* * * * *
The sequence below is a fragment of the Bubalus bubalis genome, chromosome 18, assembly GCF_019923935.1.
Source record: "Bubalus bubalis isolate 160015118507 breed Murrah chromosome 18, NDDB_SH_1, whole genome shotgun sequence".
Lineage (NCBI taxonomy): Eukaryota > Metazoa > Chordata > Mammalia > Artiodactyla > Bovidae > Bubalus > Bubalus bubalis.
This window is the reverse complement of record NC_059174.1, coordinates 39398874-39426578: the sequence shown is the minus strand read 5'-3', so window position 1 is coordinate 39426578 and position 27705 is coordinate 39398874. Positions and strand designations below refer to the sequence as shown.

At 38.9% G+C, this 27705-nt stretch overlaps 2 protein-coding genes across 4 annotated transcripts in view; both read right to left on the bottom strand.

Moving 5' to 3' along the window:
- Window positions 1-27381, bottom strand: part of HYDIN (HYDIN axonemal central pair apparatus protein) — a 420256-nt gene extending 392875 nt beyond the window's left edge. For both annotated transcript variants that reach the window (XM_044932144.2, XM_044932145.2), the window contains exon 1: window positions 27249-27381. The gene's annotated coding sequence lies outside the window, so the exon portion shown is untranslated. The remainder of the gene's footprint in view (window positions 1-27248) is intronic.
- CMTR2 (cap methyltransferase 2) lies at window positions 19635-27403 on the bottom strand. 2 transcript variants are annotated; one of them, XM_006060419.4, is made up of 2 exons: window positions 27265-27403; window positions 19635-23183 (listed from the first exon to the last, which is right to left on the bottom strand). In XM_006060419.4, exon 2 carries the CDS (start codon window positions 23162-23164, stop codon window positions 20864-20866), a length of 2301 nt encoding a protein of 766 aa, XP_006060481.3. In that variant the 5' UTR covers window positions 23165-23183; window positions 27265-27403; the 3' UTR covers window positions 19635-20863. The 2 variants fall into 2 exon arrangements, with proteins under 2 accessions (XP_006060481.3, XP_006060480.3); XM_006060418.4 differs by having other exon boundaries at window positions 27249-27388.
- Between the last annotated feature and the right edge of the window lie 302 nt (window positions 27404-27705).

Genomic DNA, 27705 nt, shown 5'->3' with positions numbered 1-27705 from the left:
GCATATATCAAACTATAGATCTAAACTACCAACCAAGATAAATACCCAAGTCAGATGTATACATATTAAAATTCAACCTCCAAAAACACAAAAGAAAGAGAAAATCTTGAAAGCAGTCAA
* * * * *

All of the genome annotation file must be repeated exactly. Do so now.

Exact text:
The sequence below is a fragment of the Bubalus bubalis genome, chromosome 18, assembly GCF_019923935.1.
Source record: "Bubalus bubalis isolate 160015118507 breed Murrah chromosome 18, NDDB_SH_1, whole genome shotgun sequence".
Lineage (NCBI taxonomy): Eukaryota > Metazoa > Chordata > Mammalia > Artiodactyla > Bovidae > Bubalus > Bubalus bubalis.
This window is the reverse complement of record NC_059174.1, coordinates 39398874-39426578: the sequence shown is the minus strand read 5'-3', so window position 1 is coordinate 39426578 and position 27705 is coordinate 39398874. Positions and strand designations below refer to the sequence as shown.

At 38.9% G+C, this 27705-nt stretch overlaps 2 protein-coding genes across 4 annotated transcripts in view; both read right to left on the bottom strand.

Moving 5' to 3' along the window:
- Window positions 1-27381, bottom strand: part of HYDIN (HYDIN axonemal central pair apparatus protein) — a 420256-nt gene extending 392875 nt beyond the window's left edge. For both annotated transcript variants that reach the window (XM_044932144.2, XM_044932145.2), the window contains exon 1: window positions 27249-27381. The gene's annotated coding sequence lies outside the window, so the exon portion shown is untranslated. The remainder of the gene's footprint in view (window positions 1-27248) is intronic.
- CMTR2 (cap methyltransferase 2) lies at window positions 19635-27403 on the bottom strand. 2 transcript variants are annotated; one of them, XM_006060419.4, is made up of 2 exons: window positions 27265-27403; window positions 19635-23183 (listed from the first exon to the last, which is right to left on the bottom strand). In XM_006060419.4, exon 2 carries the CDS (start codon window positions 23162-23164, stop codon window positions 20864-20866), a length of 2301 nt encoding a protein of 766 aa, XP_006060481.3. In that variant the 5' UTR covers window positions 23165-23183; window positions 27265-27403; the 3' UTR covers window positions 19635-20863. The 2 variants fall into 2 exon arrangements, with proteins under 2 accessions (XP_006060481.3, XP_006060480.3); XM_006060418.4 differs by having other exon boundaries at window positions 27249-27388.
- Between the last annotated feature and the right edge of the window lie 302 nt (window positions 27404-27705).

Genomic DNA, 27705 nt, shown 5'->3' with positions numbered 1-27705 from the left:
GCATATATCAAACTATAGATCTAAACTACCAACCAAGATAAATACCCAAGTCAGATGTATACATATTAAAATTCAACCTCCAAAAACACAAAAGAAAGAGAAAATCTTGAAAGCAGTCAA